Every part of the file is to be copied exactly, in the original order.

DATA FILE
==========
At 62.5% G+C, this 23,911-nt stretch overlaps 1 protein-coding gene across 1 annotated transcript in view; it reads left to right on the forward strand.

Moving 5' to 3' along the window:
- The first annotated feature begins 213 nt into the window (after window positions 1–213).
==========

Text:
At 62.5% G+C, this 23,911-nt stretch overlaps 1 protein-coding gene across 1 annotated transcript in view; it reads left to right on the forward strand.

Moving 5' to 3' along the window:
- The first annotated feature begins 213 nt into the window (after window positions 1–213).